WSJ analysis shows decline was steepest for landlord cases against tenants who fell behind on rent payments; ‘It’s like an earthquake in housing court’
By Josh Barbanel
Nov. 26, 2019
A new tenant protection law enacted by the state may already be paying off for tens of thousands of New York City renters, as the number of eviction cases filed by landlords has plummeted.
The decline was steepest for the most common type of cases, those brought by landlords against tenants who fell behind on rent payments, according to a Wall Street Journal analysis of court data.
The new law eliminated certain incentives for landlords to turn over rent-regulated apartments because they could no longer significantly raise rents on the next tenants, or remove most apartments from city rent rules.
As a result, New York landlords—not known for their patience when it comes to late rent checks—appear to be giving tenants more time, lawyers said.
New eviction cases against city tenants for nonpayment of rent are down by more than 35,000 since the law was signed on June 14, compared with the same period in 2018, a drop of 46%, according to The Wall Street Journal’s analysis.
These shifts were part of a major upheaval in housing court as judges and lawyers rushed to adapt to dozens of changes in a 74-page bill, known as the Housing Stability and Tenant Protection Act of 2019, passed by Democratic-controlled legislature and signed by Gov. Andrew Cuomo.
“It’s like an earthquake in housing court,” said Massimo D’Angelo, a lawyer who represents a number of large building owners in housing court.
He said the changes in the law were so extreme that some landlords were “too scared and too skeptical” to bring even routine cases. They worry that the measure expands the rights of tenants to make counterclaims against them.
“I think it is a wonderful thing,” said Assemblywoman Linda B. Rosenthal of Manhattan, a sponsor of the new law. “The incentive for landlords to get rid of tenants is gone.”
The new law was designed to give tenants more legal protections and preserve affordable housing. As a result, both landlord and tenant lawyers expected owners to drop some more complex cases known as “holdovers” in which landlords try to evict tenants for violating terms of their leases.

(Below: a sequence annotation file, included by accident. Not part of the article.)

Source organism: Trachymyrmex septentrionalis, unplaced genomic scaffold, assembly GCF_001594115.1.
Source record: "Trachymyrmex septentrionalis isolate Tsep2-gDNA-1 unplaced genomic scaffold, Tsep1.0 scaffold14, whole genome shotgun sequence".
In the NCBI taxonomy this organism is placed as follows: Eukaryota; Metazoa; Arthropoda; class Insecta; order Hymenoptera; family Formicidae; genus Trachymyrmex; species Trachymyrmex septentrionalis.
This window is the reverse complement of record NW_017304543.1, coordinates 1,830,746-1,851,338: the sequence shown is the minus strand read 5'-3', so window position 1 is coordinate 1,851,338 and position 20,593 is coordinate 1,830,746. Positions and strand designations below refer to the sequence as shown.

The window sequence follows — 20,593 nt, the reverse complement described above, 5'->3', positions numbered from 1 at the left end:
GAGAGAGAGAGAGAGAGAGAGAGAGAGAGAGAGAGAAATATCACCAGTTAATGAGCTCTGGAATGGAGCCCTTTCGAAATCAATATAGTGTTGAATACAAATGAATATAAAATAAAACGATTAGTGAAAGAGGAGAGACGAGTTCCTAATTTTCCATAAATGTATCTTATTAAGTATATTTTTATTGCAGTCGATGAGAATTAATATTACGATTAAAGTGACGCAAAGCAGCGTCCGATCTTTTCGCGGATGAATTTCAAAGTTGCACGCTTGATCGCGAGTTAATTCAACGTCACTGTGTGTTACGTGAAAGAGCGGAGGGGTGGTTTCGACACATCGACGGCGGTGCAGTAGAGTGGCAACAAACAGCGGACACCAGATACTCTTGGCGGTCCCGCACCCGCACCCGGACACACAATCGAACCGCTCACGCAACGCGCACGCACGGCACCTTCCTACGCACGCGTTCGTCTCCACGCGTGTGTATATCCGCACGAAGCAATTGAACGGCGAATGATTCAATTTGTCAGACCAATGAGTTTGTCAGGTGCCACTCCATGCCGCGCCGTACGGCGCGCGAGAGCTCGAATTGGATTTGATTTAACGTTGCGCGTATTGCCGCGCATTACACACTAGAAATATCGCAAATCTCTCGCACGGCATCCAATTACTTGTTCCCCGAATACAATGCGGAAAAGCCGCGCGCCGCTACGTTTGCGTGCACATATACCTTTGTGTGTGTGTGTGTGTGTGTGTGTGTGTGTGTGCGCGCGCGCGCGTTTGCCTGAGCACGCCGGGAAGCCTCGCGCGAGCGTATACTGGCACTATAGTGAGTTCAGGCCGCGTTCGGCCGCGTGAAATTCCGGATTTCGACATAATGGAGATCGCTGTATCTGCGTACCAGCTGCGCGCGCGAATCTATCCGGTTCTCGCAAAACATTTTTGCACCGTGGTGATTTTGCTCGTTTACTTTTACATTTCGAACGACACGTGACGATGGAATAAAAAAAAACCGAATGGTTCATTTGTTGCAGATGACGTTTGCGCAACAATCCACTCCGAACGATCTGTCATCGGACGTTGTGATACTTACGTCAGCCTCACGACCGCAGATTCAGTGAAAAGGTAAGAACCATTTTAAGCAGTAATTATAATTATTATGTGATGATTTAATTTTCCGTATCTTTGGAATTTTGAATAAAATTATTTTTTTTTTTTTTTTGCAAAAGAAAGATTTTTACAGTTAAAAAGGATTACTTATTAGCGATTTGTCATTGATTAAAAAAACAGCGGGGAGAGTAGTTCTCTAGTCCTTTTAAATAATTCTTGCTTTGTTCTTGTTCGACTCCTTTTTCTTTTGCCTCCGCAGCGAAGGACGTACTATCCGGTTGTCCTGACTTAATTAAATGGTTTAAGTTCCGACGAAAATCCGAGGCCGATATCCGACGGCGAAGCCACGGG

In the past, these cases brought against tenants, for example, for illegally subletting their units or using them as a second home, would allow landlords to remove below-market rate apartments from rent regulation. Landlords would collect vacancy increases and increases to cover the costs of renovations. If rents rose above a threshold, the apartment could be leased at market rents. This is no longer an option.
These holdover cases also declined by an average of 11.8% since the new law was passed, compared with the same period in 2018.
But the lawyers were surprised by the steep decline in more routine nonpayment cases, where landlords sue tenants who didn’t pay the rent on time.
Judge Jean T. Schneider, the supervising judge for housing courts in the city, confirmed the steep decline in nonpayment cases.
She said the initial drop was due to new eviction rules that gave tenants more time to respond to lawsuits. For example, landlords were required to wait 14 days, rather than three days, to file suit, after giving the tenant notice.
These filings fell 61% in July and 68% in August compared with similar periods in 2018, and bounced back a bit since then. But in the court term that began on Oct. 7, these filings were still down sharply—35% below filings in the same term in October 2018.
Judge Schneider said the longer notice periods also gave landlords and tenants more time “to work things out.”
Judith Goldiner, attorney in charge of the civil law reform unit of the Legal Aid Society, attributed the decline in filings to the new law and city programs that provide lawyers to more low-income renters in housing court.
“Fewer cases are good for everyone,” she said, “They are good for tenants and good for landlords because no one thinks going to housing court is a good thing.”
Lawyers say that the new rules threw a monkey wrench into otherwise simple cases, because they allow rent-regulated tenants to challenge past rent charges going back decades to the mid-1980s. In the past, the look-back period was typically limited to four years.
Now when tenants say the rent was raised too much, because of a renovation decades ago, landlords will have to provide evidence to justify the increase, even if they didn’t own the building at the time. Landlords can be liable for triple damages, going back six years, under the new law, for rent overcharges.
“If the numbers are down it is either because tenants are paying or because landlords are afraid to bring cases,” said David Skaller, a partner at Belkin Burden Wenig & Goldman LLP, a lawyer who represents landlords.
Mr. Skaller has also dropped holdover cases for some of his clients. However other holdover cases are continuing, such as when a tenant is causing a nuisance for building staff or other tenants.